On November 30, 2015, the Delaware Supreme Court affirmed a Court of Chancery decision holding a financial advisor liable for almost $76 million in damages for aiding and abetting corporate directors in breaches of fiduciary duty during the sale of the company to a private equity firm. The opinion covers multiple issues, but this article focuses on the aiding and abetting claim against the board’s financial advisor.  After a summary of the decision, the article will offer some lessons for both financial advisors and directors in such change of control scenarios.

In the fall of 2010 a special committee of the Board of Rural/Metro Corporation (“Rural”) hired RBC Capital Markets, LLC (“RBC”), to serve as a financial advisor in connection with the potential sale of the company.  After an auction process, the Board signed a merger agreement in March 2011 in which the company would be sold to a private equity fund upon shareholder approval.  The lawsuit followed challenging the transaction.

In RBC Capital Markets, LLC v. Jervis, the Court concluded that RBC knowingly participated in the Rural Board’s breach of its duty of care by allegedly creating a “flawed and conflict-ridden” sales process. The Court based its conclusion on the trial court’s findings that: (i) RBC effectively reduced the pool of bidders for Rural by structuring the sale process to facilitate RBC’s undisclosed objective to secure a financing role with the bidders of a parallel sale of a Rural competitor; (ii) RBC negatively affected Rural’s negotiating position over the final sale price by soliciting the sole final bidder for a financing role in the purchase during final price negotiations; and (iii) RBC delivered a flawed valuation analysis without providing the Board with any time to reasonably reflect on the valuation before voting on the sale. Ultimately, RBC’s failure to disclose its conflicts tainted the sales process beyond repair and led to a material omissions in the merger Proxy Statement, the Court concluded.

There is a silver lining for financial advisors though.  The Court reiterated the strict scienter requirement of an aiding and abetting claim and explicitly refused an expansive reading of its decision. To establish scienter, the plaintiff must demonstrate that the aider and abettor had “actual or constructive knowledge that [its] conduct was legally improper.” The Court basing its narrow holding on the “manifest intentionality” of RBC’s conduct in this case, and stated that its opinion would not allow aiding and abetting claims to arise from instances where a financial advisor only failed to prevent directors from breaching their duty of care.

While the Court acknowledged the general difficulty in proving the requisite scienter in an aiding and abetting claim, its emphasis on conflicts disclosures should encourage financial advisors to be cautious about the information withheld from their client boards about the financial advisors’ own interests in the transaction, including relationship-making with any bidders. Financial advisors should consider employing the following strategies when faced with conflicting interests during an engagement:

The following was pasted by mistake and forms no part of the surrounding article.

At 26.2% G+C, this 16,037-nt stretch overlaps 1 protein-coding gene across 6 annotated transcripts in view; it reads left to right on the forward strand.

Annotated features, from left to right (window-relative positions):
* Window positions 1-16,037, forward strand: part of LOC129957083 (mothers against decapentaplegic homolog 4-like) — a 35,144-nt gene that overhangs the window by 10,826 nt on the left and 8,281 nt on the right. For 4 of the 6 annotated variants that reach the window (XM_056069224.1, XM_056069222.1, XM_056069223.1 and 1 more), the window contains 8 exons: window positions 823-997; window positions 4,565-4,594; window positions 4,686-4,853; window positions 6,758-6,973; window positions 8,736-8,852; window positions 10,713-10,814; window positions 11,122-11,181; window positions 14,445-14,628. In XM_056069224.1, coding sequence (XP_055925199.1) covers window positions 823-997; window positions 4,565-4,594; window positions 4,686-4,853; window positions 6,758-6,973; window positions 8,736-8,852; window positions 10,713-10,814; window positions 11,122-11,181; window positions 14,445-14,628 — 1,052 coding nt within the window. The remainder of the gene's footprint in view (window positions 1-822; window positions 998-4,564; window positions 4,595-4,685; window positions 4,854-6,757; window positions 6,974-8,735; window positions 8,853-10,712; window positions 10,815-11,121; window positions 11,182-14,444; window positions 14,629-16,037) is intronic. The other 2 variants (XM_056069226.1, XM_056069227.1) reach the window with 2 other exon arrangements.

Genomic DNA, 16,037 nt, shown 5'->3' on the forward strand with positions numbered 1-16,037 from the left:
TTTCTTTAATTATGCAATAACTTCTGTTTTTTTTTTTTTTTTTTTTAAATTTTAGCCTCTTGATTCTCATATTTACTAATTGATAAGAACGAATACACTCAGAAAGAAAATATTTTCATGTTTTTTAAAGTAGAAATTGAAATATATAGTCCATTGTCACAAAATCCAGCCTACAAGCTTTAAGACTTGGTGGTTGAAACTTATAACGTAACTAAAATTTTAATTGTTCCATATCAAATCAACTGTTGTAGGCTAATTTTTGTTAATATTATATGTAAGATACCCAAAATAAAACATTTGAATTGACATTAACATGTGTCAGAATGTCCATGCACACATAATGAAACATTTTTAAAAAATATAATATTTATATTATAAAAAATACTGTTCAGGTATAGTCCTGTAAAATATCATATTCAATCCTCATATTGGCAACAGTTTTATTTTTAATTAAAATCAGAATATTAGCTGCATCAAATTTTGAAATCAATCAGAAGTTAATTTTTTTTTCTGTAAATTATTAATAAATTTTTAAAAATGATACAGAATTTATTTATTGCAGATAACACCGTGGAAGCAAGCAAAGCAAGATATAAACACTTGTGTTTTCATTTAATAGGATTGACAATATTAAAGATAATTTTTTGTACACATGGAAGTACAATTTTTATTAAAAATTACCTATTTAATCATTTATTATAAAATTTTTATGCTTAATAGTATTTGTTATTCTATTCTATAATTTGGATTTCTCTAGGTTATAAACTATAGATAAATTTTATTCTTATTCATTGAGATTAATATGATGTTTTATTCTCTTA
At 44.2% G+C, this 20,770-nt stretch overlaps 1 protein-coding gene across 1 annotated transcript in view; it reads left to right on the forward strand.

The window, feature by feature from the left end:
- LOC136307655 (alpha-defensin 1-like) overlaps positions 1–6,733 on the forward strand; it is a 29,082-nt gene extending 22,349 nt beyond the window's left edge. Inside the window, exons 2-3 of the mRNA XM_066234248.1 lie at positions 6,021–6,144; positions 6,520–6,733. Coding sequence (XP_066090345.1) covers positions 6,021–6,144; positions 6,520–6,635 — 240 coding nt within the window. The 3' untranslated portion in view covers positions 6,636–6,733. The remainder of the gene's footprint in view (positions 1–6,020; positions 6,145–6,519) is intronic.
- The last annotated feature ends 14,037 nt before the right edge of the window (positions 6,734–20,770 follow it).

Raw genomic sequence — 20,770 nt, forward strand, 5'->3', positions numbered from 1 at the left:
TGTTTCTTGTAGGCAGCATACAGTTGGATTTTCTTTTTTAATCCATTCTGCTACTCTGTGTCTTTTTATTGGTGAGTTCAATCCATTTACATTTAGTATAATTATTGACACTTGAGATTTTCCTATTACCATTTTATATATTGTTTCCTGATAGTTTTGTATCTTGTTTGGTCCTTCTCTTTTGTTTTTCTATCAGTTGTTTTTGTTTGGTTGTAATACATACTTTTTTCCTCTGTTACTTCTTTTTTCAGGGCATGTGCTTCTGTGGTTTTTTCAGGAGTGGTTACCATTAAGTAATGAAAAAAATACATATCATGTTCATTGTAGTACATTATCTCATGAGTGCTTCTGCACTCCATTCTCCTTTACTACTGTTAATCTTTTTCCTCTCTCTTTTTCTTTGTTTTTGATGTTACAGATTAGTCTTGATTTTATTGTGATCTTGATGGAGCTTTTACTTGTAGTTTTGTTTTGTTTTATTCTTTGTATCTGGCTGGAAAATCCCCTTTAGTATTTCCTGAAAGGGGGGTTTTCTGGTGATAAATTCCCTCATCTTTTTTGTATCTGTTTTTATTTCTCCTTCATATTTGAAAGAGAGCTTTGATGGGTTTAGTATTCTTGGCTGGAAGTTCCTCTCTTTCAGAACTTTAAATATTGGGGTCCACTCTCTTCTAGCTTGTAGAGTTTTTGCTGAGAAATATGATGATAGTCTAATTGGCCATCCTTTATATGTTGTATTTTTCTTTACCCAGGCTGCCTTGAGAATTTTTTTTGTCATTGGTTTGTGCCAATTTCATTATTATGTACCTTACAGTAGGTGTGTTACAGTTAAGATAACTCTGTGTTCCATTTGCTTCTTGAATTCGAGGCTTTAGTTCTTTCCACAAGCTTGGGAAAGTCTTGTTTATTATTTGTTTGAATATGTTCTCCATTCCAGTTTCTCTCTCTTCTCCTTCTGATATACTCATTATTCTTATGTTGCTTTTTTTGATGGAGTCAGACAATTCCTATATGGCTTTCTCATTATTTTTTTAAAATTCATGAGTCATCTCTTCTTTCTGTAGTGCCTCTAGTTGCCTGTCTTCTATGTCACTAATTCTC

1. Do not “act in a manner that is contrary to the interests of [a] client board.” More specifically, a financial advisor who is aware of a client board acting on “fragmentary and misleading information” and allows the action to continue—particularly if the advisor has any self-interested motives—could risk liability.
  2. Establish internal processes and reporting systems that provide client boards with adequate disclosures of current or potential conflicts, both at the outset of an engagement and throughout a sales process.
  3. At a minimum, disclose to and receive approval from the client board regarding the timing and scope of any interactions with bidders regarding actual or attempted participation in buy-side financing. 
  4. Explicitly address the parameters for soliciting or engaging in any buy-side financing with a bidder within client board engagement letters.
  5. Be mindful of internal communications that include internal objectives and incentives because litigation discovery of such communications could provide support for finding the requisite scienter in an aiding and abetting claim. 

In addition to affirming the aiding and abetting liability, the Court strongly criticized the Rural Board’s role in the flawed sales processes, particularly its lack of active oversight of RBC’s conflicts of interest. Therefore, directors should consider the following recommendations:

  1. Evaluate potential financial advisors before an engagement to uncover any actual or potential conflicts of interest, including inquiries into any past interactions between a financial advisor and the potential bidders in a sale process.
  2. Negotiate preliminary and ongoing disclosure obligations for a financial advisor regarding material information that might impact the sales process.
  3. Record board efforts to identify and evaluate the advisor’s conflicts of interests, both in meeting minutes and the Proxy Statement.
  4. Should the board consent to an advisor’s conflict, be especially diligent in overseeing the conflicted advisor throughout the sale process.
  5. Note that retaining a second financial advisor might not sufficiently rehabilitate conflict-related defects in a sale process, particularly if the second financial advisor’s involvement and advice carries less weight with the board than does the first.